What number best rates Kansas University?
To answer that question, you have to sort through a lot of digits.
KU comes in 97th among all universities on the U.S. News & World Report rankings and 45th among public universities.
The School of Education ranks 15th among its public peers on the current U.S. News listing, or 24th compared with all schools.
And the School of Law is 35th when compared only with other public institutions, or 70th among all schools.
Then there's the ranking for best buys in the U.S. KU comes in the top 14 in that category, according to the Fiske Guide to Colleges.
It's nice to sum up a school in a single number, and few in higher education deny taking a peek.
"Everybody looks at those rankings," KU Provost Richard Lariviere said.
But KU administrators maintain the numbers don't give the whole picture.
"Our job here is to contribute to the world's knowledge, to educate our students and to help Kansas economically," Lariviere said. "If U.S. News & World Report were interested in those criteria, I'd be much, much more concerned about how we ranked in their evaluations."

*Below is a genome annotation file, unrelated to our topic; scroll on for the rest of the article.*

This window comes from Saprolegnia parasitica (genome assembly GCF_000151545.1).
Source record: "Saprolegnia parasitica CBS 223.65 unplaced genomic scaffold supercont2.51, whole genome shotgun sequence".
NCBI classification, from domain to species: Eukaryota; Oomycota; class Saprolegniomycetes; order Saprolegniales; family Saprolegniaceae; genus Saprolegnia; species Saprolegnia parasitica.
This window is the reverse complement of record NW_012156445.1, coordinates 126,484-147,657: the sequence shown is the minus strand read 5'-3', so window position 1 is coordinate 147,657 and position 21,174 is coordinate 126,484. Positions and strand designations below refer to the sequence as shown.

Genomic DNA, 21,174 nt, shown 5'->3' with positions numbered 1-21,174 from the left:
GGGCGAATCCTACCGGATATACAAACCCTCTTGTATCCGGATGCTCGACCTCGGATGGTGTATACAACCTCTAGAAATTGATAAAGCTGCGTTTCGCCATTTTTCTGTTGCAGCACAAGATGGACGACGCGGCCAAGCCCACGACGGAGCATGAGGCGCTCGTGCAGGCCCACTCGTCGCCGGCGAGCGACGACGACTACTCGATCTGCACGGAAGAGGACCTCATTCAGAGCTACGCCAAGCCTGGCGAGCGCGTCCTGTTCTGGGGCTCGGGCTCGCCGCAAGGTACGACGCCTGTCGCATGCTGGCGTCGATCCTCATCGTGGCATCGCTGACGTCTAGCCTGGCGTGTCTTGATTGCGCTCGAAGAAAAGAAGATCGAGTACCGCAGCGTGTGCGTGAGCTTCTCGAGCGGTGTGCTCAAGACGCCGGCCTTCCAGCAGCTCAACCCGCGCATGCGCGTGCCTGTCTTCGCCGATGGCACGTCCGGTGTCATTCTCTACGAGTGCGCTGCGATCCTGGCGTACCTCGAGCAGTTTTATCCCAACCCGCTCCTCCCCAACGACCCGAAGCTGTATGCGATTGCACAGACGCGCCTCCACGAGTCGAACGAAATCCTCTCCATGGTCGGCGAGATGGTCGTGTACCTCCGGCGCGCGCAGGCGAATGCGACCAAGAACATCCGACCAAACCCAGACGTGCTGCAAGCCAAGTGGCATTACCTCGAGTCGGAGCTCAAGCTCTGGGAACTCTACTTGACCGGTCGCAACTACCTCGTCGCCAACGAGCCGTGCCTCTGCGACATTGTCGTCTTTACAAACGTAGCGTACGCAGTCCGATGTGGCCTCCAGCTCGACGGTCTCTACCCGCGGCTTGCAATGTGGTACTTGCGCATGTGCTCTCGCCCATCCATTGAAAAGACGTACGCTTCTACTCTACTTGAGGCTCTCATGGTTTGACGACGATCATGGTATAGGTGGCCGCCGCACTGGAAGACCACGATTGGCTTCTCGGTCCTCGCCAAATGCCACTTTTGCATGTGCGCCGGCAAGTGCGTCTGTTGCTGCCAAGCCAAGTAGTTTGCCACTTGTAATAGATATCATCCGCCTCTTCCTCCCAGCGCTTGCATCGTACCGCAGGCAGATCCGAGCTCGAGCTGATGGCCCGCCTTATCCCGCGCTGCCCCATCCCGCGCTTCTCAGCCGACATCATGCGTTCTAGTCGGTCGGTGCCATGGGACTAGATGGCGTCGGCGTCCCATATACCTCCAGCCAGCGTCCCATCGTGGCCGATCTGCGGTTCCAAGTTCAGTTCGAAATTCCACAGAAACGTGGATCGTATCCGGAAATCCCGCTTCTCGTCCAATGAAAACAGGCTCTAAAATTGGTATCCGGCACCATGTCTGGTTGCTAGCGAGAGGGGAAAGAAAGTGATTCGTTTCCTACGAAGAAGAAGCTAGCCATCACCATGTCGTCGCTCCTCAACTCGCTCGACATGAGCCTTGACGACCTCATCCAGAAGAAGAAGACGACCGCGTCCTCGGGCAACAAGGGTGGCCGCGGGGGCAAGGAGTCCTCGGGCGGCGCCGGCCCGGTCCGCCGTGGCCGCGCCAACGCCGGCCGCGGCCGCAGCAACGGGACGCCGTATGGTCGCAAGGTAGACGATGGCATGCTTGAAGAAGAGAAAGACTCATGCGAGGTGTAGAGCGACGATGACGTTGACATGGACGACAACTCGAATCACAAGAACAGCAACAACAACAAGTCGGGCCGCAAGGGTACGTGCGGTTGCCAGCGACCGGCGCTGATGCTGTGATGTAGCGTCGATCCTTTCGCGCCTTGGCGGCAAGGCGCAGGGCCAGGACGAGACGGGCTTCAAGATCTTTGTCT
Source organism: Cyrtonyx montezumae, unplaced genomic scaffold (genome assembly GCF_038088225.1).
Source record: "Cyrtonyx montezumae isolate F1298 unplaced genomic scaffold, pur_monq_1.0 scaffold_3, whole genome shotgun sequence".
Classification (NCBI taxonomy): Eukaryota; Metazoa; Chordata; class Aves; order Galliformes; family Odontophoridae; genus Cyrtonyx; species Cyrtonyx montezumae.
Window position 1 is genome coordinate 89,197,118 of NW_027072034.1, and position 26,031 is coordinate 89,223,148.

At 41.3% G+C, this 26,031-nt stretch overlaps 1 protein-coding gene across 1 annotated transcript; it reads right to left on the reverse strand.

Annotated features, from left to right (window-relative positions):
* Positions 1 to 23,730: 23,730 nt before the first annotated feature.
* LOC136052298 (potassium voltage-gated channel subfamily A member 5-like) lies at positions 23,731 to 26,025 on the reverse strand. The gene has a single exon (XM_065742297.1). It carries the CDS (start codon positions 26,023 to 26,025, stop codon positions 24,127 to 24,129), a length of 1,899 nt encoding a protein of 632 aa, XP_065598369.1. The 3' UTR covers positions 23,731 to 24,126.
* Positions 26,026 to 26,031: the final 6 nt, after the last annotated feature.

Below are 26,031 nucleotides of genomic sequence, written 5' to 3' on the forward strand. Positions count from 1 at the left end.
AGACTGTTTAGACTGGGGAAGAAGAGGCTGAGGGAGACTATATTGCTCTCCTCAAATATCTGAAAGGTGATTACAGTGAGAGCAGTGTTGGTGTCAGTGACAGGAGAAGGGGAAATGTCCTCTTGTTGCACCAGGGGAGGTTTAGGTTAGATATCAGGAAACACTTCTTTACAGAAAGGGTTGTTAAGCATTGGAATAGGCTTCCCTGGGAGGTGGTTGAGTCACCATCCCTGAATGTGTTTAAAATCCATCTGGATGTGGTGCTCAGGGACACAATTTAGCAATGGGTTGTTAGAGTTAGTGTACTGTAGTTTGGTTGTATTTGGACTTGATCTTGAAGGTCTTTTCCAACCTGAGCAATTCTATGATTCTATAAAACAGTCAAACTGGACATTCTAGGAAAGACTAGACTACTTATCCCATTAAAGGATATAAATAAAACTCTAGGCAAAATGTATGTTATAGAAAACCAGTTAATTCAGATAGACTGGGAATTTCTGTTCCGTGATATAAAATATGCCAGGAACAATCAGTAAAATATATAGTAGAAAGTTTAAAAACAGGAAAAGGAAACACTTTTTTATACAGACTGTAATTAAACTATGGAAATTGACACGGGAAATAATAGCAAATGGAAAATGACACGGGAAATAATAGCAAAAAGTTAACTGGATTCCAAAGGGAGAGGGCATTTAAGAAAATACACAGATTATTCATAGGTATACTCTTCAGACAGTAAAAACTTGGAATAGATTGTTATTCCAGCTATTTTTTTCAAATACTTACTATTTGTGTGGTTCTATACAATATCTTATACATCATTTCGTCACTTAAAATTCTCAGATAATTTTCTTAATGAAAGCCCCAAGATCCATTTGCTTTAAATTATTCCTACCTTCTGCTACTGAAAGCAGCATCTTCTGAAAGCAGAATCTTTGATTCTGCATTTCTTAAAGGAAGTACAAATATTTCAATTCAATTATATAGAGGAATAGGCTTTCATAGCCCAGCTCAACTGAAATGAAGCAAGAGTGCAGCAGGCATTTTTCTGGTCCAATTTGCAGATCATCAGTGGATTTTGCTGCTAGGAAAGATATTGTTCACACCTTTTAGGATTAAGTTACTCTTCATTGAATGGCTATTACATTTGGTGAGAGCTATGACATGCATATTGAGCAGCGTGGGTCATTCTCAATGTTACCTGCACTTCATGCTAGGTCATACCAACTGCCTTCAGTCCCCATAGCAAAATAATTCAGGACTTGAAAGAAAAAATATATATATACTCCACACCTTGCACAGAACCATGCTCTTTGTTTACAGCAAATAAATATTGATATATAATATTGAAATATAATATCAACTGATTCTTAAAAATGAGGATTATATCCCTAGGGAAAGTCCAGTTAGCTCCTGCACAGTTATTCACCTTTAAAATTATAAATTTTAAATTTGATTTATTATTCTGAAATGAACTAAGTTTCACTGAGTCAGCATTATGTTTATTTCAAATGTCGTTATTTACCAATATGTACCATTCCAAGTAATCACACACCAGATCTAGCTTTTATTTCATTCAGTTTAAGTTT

In the latest U.S. News college rankings, KU's place among public universities slipped three notches from the 42nd spot the prior year.
KU has slid significantly in the rankings since 1998, when the university was 30th among public schools. The rankings have ebbed and flowed since then.
The engineering school is tied for 45th in the country among public universities and 77th overall. The School of Business ranks 36th among publics and 57th overall.
"Rankings are just a proxy for quality," Chancellor Robert Hemenway said. "People look at the rankings because they want to be assured that the institution they're attending is a quality institution."
Hemenway said KU fared well on the academic portion of the rankings but came up short because it was not a highly selective university like the Ivy League schools.
"That's an area where we don't compete because KU still has qualified admissions," he said.
Lariviere said he didn't have a goal for raising the rankings.
"I don't always believe them, nor do I endow them with the power to shape our policies," he said.